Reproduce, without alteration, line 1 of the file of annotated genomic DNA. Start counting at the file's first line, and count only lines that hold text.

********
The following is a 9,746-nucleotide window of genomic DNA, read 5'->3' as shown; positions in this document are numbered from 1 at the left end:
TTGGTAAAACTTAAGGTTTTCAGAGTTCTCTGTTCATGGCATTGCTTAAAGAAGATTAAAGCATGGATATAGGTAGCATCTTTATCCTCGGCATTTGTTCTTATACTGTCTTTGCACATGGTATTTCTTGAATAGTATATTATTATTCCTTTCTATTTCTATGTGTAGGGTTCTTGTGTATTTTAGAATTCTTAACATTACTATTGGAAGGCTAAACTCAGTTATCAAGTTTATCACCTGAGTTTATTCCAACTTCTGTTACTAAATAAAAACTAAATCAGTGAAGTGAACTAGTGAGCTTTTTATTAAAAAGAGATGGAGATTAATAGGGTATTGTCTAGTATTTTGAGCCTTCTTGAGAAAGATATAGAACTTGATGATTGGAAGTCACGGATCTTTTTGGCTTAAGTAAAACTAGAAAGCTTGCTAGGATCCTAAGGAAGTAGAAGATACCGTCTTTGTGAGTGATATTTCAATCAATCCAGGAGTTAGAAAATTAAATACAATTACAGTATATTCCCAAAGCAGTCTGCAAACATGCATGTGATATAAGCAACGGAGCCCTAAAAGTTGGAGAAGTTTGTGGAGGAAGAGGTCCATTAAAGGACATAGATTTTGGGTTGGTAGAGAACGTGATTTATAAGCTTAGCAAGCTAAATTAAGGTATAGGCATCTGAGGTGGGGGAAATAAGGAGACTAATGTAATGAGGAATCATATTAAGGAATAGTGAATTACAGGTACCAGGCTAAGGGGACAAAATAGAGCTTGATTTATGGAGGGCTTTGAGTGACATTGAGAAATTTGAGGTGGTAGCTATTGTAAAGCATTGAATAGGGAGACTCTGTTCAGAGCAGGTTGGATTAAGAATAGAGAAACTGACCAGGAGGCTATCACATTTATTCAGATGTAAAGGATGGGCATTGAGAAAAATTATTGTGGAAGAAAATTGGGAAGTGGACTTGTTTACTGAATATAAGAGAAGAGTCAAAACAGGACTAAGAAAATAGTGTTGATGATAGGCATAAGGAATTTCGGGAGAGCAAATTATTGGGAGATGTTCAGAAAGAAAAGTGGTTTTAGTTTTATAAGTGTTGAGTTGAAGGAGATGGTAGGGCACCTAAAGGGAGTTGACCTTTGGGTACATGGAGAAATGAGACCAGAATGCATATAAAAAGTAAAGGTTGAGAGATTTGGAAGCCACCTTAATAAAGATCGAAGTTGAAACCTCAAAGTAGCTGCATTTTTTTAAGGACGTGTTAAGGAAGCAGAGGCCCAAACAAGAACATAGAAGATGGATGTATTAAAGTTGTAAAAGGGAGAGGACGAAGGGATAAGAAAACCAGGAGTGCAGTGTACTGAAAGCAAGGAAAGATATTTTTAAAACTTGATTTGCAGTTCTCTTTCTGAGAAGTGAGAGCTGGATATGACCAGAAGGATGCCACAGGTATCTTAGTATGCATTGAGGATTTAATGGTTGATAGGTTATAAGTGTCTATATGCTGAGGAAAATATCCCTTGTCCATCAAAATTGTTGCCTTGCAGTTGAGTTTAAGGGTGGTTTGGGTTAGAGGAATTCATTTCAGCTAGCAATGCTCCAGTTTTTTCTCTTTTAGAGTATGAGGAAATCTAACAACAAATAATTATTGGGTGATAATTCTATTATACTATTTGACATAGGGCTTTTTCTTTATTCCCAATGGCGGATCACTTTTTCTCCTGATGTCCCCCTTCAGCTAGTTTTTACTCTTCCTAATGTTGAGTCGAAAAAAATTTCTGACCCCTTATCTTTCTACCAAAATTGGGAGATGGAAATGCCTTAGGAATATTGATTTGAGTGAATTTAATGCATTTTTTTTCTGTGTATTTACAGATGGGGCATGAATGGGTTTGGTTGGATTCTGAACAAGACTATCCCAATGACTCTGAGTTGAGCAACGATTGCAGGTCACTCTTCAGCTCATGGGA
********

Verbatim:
The following is a 9,746-nucleotide window of genomic DNA, read 5'->3' as shown; positions in this document are numbered from 1 at the left end: